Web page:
The only way to respond to questions like these is to learn what God has told us about himself—that is, to immerse ourselves in the holy scriptures. This may seem obvious, but one of the most familiar laments I hear from seminary professors is that many of the students who come to study for the ministry arrive without knowing anything about the Bible. One hopes they know something by the time they graduate, but there isn’t any substitute for being immersed in the Bible from earliest childhood. And one way to become immersed is to know lots of traditional hymns—including the full text of Cowper’s poem. His life was a torment to him in many ways. And yet he had known the love of God and would not give up his hold upon it.
Listen to Fleming Rutledge read this article:

There are two different ways of asking “Where is God? Why does God hide himself?”
One way is scornful, hostile, and truly God-less, like the abuse and mockery hurled at Jesus on the cross: “He trusted in God to deliver him, so let God deliver him!” The people who yelled that insult thought they knew who God was and what God would and would not do (Matt. 27:43; also Ps. 22:8).
But the other way of asking, like Cowper’s way, comes from deep faith. It comes from having at least a partial knowledge of God and of the darkness that opposes God. Anyone who has received even a tiny glimpse of the majesty, holiness, and righteousness of God will have an increased sense of the darkness, disorder, and malevolence that’s loose in the world. These forces would swallow us up had not God set in motion his great plan to reclaim his creation. This is what Isaiah celebrates above all.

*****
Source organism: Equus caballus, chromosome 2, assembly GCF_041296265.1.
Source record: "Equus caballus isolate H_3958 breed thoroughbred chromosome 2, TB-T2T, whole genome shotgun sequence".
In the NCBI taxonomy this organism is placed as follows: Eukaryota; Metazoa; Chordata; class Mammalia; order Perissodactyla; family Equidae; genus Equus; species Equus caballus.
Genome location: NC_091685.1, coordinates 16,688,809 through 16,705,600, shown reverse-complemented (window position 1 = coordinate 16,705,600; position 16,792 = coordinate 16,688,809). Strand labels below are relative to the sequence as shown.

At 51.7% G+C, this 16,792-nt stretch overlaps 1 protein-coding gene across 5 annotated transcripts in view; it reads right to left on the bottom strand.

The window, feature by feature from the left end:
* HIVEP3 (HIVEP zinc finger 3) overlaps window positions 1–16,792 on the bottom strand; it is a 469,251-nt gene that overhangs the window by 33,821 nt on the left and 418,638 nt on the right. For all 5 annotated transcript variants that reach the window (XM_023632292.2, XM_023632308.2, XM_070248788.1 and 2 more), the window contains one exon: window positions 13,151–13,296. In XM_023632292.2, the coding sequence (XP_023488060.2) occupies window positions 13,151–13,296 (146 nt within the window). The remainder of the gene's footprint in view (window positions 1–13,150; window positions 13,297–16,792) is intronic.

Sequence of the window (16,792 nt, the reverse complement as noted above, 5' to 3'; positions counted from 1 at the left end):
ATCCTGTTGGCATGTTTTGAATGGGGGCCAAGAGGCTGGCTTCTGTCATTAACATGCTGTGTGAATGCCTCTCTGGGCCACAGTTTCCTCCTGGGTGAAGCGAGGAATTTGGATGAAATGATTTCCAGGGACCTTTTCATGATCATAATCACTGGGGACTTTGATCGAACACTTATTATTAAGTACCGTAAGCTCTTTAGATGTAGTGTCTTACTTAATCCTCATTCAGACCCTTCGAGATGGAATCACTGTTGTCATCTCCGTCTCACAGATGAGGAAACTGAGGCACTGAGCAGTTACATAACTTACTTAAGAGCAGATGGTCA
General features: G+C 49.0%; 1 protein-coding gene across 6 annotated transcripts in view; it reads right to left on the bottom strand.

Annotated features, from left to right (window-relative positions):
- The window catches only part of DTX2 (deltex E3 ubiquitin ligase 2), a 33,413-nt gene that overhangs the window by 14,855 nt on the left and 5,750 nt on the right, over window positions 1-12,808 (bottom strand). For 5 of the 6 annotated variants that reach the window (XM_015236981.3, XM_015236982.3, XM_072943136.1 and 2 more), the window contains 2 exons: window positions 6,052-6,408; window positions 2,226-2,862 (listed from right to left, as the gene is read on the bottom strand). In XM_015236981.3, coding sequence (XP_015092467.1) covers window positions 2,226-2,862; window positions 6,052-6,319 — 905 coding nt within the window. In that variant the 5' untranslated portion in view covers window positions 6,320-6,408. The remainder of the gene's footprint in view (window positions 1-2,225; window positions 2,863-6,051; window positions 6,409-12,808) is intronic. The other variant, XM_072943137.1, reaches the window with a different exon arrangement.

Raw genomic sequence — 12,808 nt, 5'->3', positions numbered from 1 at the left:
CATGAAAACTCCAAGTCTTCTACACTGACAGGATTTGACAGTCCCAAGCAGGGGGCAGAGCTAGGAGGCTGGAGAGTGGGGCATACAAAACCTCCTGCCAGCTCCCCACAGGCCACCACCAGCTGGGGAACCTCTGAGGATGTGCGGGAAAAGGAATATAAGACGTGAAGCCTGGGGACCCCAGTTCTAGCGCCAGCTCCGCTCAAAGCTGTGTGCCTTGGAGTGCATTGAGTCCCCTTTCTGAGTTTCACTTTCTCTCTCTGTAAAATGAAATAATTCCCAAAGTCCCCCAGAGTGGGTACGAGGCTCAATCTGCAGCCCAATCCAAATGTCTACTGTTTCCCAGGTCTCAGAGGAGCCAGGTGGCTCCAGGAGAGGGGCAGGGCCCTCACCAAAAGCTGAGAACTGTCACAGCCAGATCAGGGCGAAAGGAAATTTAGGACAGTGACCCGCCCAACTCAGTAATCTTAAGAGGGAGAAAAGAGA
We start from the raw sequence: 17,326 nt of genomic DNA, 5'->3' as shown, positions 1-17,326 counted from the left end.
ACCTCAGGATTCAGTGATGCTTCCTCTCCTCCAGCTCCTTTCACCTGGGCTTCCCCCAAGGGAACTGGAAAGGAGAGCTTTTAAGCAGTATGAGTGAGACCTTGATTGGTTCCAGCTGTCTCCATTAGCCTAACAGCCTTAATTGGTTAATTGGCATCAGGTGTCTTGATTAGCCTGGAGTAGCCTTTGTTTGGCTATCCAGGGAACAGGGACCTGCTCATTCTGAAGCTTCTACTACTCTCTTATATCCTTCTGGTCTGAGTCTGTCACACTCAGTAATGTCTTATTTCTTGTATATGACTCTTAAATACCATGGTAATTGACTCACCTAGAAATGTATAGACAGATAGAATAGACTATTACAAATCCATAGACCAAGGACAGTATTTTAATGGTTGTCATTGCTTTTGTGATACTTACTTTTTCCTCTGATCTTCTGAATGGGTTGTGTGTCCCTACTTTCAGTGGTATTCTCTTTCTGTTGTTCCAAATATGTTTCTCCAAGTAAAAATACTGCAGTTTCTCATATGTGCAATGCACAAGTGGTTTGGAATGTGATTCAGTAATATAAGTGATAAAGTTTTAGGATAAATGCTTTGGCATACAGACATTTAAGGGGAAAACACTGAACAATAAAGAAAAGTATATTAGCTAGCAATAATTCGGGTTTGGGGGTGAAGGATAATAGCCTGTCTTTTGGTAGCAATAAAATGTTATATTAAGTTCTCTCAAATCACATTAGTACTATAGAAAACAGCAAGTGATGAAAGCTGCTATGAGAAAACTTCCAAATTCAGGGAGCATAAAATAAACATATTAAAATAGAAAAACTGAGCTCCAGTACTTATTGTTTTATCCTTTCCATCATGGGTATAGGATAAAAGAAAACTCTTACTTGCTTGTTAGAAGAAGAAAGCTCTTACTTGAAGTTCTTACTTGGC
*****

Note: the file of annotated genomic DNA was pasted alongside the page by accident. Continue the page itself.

The verse “Truly, thou art a God who hidest thyself” is curiously placed: it comes in the midst of a passage of ecstatic praise. In fact, almost all of Isaiah 40–55 is ecstatic. It’s the longest, most sustained hymn of praise to God’s power and purposes in the whole Bible. Yet the conditions in which those chapters were written were hopeless by any ordinary standards. The people of God had been dragged off to Babylon, where the colossal Mesopotamian gods dominated everything. They were forced to ponder the fact that their God had apparently abandoned them, along with his promises to them. When we remember that, it makes Isaiah’s prophetic work seem truly miraculous.
Isaiah writes that God is not dependent upon circumstances. God creates his own circumstances. God is not located simply within Israel. His power and promises encompass the entire created order. The chapter continues, mocking the gods of Babylon:
“They . . . carry about their wooden idols,
and keep on praying to a god that cannot save. . . .
There is no other god besides me,
a righteous God and a Savior. . . .
Turn to me and be saved,
all the ends of the earth!
For I am God, and there is no other. . . .
From my mouth has gone forth in righteousness
a word that shall not return:
“To me every knee shall bow,
every tongue shall swear.” (Isa. 45:20–23)